Fractus: A new brief
Fractus is a VR experience that explores the repetition of history through a powerful audioscape inside a wonderous, infinite fractal universe.
What R&D can teach you
When you pitch a project it’s perfect – in that small paragraph vagueries are glossed over, and ideas sound pithy, streamlined and even…easy.
It’s only when you start to unpack an idea, when you begin to drill down into the nuts and bolts, that you realise you’ve actually built a house out of cheese and only brought spaghetti for a hammer.
And that’s OK.
Because more often than not (once you’ve stopped panicking), after you’ve taken some time to explore how this baby idea may actually grow into a concrete piece of art, you end up discovering and learning all sorts of things about yourself, your artistic process and your idea that you never knew before.
So what have we discovered through our R&D so far?
Fractals are hard to code. If you want to learn more, check out Simon’s blog series.
Fractals are SO beautiful – people want to look at them and are genuinely excited to play with them in a VR space.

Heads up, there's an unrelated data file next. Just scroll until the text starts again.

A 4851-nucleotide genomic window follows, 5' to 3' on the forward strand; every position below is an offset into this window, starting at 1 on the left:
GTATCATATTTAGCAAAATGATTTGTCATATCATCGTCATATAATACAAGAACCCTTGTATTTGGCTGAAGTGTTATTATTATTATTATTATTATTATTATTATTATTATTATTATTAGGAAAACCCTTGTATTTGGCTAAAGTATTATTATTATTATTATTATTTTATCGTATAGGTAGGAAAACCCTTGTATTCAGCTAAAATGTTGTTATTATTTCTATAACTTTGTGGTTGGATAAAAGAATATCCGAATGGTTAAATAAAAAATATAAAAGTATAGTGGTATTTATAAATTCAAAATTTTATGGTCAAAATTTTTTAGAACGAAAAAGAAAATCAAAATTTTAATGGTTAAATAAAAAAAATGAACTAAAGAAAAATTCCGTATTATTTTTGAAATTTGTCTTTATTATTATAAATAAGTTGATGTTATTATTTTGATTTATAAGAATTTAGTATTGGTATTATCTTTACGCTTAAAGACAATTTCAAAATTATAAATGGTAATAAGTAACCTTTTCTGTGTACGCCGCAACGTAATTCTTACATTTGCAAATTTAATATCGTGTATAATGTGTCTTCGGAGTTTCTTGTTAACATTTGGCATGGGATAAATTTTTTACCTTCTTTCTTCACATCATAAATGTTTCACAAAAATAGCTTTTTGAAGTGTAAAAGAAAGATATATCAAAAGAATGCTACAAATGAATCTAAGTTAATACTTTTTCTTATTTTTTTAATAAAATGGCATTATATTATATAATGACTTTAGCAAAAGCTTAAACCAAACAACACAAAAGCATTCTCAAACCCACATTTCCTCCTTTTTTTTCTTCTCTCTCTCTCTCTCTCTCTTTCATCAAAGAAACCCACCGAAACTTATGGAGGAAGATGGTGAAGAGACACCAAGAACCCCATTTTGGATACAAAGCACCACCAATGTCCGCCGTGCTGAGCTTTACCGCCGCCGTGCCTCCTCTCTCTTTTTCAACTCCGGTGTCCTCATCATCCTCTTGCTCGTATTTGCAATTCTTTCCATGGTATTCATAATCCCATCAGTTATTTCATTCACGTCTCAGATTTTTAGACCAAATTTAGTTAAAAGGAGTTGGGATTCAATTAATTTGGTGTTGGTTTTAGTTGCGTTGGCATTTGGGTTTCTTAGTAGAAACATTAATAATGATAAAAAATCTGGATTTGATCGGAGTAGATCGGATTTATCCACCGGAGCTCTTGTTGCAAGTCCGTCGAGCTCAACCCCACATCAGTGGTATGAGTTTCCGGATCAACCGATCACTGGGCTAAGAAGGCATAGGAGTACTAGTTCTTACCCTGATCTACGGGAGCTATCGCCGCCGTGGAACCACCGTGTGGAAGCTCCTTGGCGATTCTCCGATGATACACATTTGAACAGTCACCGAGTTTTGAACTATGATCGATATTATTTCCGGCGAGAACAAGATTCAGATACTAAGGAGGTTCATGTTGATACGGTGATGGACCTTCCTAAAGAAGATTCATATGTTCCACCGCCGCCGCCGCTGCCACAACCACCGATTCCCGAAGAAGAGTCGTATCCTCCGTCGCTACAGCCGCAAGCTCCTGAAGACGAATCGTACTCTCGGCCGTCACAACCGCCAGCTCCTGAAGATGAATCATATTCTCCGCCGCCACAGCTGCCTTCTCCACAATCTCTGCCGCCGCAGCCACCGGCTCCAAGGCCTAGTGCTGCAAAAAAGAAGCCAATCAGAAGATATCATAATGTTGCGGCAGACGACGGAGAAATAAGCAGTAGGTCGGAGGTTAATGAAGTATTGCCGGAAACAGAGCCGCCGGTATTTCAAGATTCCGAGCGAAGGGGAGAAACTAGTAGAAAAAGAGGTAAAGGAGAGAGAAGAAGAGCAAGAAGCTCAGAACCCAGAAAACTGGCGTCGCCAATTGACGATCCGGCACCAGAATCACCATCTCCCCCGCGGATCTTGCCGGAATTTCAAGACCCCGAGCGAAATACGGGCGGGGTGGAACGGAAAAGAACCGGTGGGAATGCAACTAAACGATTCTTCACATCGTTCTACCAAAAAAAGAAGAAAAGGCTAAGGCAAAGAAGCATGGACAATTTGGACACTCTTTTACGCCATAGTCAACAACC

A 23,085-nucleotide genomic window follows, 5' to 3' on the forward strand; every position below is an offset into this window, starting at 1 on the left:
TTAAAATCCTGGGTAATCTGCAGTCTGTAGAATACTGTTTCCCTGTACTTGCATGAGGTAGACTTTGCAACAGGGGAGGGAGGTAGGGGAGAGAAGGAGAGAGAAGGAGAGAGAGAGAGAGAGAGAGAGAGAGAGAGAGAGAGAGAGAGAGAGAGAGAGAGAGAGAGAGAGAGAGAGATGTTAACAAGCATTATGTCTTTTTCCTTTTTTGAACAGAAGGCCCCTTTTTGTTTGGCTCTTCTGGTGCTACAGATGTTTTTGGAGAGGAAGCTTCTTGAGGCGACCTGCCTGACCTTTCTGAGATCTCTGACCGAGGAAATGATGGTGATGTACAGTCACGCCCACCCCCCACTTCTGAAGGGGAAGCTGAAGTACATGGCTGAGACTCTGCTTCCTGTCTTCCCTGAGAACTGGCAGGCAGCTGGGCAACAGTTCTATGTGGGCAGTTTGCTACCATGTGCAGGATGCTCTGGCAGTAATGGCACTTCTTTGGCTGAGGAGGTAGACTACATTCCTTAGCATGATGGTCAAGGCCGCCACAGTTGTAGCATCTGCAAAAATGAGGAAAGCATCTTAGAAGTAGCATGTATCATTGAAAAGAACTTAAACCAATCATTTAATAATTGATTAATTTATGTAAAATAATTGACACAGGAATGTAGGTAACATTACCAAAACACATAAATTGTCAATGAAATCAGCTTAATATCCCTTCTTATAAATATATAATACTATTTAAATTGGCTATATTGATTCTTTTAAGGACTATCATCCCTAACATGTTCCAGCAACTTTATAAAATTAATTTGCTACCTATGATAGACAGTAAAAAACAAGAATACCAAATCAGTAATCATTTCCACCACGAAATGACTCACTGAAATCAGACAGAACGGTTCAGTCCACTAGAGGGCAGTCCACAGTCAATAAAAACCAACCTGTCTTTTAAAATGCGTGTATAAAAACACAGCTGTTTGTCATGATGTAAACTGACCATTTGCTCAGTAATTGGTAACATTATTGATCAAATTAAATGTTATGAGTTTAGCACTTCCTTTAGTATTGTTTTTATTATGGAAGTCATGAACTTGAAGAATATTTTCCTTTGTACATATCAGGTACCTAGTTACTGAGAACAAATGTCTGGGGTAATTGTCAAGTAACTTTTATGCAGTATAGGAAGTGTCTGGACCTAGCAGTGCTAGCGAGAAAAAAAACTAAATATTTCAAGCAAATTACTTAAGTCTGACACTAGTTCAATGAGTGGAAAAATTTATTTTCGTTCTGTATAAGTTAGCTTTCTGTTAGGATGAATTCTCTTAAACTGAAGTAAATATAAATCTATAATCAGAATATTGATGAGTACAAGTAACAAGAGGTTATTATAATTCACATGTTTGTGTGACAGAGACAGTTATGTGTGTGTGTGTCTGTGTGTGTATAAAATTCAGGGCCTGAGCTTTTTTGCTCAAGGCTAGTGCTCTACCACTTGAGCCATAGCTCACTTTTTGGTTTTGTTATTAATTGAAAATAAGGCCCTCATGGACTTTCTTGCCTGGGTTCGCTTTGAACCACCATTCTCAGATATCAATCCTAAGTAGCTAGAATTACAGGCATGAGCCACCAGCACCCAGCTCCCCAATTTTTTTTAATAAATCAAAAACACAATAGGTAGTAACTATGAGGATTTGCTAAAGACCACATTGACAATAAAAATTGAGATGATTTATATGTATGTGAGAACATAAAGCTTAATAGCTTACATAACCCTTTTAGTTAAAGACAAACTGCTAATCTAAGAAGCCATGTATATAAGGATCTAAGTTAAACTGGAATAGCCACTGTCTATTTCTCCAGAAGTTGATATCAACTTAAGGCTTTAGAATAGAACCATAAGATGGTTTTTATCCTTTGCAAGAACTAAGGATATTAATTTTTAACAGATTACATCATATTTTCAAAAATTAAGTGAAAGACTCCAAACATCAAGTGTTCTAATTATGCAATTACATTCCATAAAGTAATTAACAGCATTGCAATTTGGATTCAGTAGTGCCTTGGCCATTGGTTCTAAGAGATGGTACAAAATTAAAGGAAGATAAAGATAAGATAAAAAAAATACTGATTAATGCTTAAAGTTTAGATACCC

With both these things in mind, and a realisation that we are time limited on this project, it seemed much smarter to concentrate on the fractals rather than add additional illustration and animation requirements to the project. To this end we have refined our brief:
A new brief
Fractus is a VR experience that immerses the viewer in an ever mutable universe of thought, colour, noise and passion. Exploring how our heritage shapes us and how we in turn mould the future.
Viewers are invited to don a VR headset in a curated space and enter Fractus.
The experience is presented as a navigable abstract, fractal world. Viewers can hear a steady soundscape which they can tune like a radio by making gestures in the air.
As they tune and change the soundscape, the fractals themselves react, shifting and dancing in sync with the audio, voices then begin to subtly drift into audibility at certain “frequencies”.
These voices come from many times and places throughout history and they speak candidly about their experiences and feelings towards others and the great events of their day.
As the viewer tunes into more of these voices, they discover similar themes that play-out through the epochs, tying our own experiences to our predecessors in ever-repeating patterns just like the fractals that roll off into infinity around them.
At the end of the experience viewers should feel a sense of wonder at the beauty and scale of the fractal landscape and intimacy with the voices who spoke to them. From a cognitive rather than an emotional view, they should find in equal parts that there is hope in the future, as well as warnings to be drawn from the past